EM growth to pick up, even if not like in the old – Goldman Sachs

Discussion in 'Fundamental Analysis' started by FXStreet_Team, Dec 31, 2015.

  1. FXStreet_Team

    FXStreet_Team Well-Known Member Trader

    Oct 7, 2015
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    FXStreet (Delhi) - Research Team at Goldman Sachs, suggests that after six years of sequentially declining EM growth (2010-2015), their EM economists expect a pick-up in 2016.

    Key Quotes

    “Among the BRICs, the continued slowing in China is likely to be offset to some extent by a sequential improvement in India, while in Russia we expect the contraction of late-2014 and 2015 to end finally in the fourth quarter of 2015, and even in Brazil the pace of contraction is likely to slow in 2016 relative to 2015. In the rest of the EM, we expect robust growth rates in 2016 in Mexico and Central and Eastern Europe, specifically Poland and Hungary, with a more mixed picture in Asia.

    Despite this pick-up, EM growth will remain at a below-trend pace as a number of global and local tailwinds that typically drive EM accelerations are going to be either neutral or outright headwinds. While the DM recovery has been better than the popular perception, with the Fed intent on gradually slowing the US expansion and Japan only just recovering from its technical recession in 2015, it is hard to see EMs moving to an above-trend pace by simply piggybacking off DM. We do expect Euro area growth to accelerate to an above trend pace, which should help push the CEE economies to trend growth rates and beyond. But, aside from that, most EMs will face an external backdrop of relatively flat DM growth rates and higher US interest rates in 2016.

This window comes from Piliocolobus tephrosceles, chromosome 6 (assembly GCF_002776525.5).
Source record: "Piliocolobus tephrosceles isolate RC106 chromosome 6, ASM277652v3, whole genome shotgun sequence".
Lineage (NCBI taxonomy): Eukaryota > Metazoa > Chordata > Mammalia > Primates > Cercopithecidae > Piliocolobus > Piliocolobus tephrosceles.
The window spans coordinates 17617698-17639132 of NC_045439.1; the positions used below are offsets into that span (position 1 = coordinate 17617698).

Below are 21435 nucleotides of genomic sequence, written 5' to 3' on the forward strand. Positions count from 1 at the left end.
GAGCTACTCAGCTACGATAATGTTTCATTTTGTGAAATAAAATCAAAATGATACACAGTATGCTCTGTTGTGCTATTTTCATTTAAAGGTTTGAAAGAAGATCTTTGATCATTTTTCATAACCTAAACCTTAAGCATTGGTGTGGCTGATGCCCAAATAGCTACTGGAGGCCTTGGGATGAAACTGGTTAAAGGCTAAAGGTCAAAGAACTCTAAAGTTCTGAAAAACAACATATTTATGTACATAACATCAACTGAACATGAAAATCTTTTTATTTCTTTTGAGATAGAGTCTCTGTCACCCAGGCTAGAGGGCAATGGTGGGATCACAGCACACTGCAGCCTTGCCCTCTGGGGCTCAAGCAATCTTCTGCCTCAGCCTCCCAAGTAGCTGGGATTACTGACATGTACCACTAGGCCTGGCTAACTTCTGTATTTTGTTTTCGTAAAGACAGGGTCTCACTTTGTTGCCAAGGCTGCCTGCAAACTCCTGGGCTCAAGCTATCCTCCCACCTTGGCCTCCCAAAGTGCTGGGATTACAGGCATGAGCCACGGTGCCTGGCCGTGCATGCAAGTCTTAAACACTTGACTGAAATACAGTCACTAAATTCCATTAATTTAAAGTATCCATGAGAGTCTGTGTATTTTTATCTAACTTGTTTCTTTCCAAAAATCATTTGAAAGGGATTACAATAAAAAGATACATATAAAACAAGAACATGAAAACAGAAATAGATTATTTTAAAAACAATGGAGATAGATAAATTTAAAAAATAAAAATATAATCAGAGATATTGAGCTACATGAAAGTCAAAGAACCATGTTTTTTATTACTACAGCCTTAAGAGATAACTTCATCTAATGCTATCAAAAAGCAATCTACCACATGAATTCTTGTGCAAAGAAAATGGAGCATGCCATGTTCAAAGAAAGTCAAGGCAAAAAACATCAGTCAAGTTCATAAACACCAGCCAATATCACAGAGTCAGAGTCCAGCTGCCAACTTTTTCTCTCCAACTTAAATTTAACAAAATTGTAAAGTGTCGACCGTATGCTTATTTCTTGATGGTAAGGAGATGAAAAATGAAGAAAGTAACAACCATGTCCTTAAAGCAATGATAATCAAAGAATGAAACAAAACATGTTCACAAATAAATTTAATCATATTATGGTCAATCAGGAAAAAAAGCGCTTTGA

‘Low-for-long’ commodity prices mean there will be no tailwind for commodity producers either (although the headwinds in some cases may be less intense), and commodity importers – China and Korea are the prime examples – will continue to wrestle with large debt overhangs that will act as a brake on growth for several quarters. Credible cases of structural reforms that could boost EM growth are also few and far between, and even in India and Mexico the results have been disappointing.

    From an investment standpoint, the key issue is whether an improvement in growth will be enough, even when it is below trend. Given the widespread bearishness on EM, sluggish growth may help to limit the tail of possible downside scenarios, and therefore lower the required premium across EM assets, and 2016 could be the year EM assets put in a bottom and start to find their feet. We would expect more EM currencies to start exhibiting stability on a trade-weighted basis, even though some EM FX depreciation versus the USD is still likely. Likewise, a clearer indication of growth (and earnings) acceleration down the road would be necessary for EM equities to outperform DM markets strongly (rather than simply keeping pace with them).”
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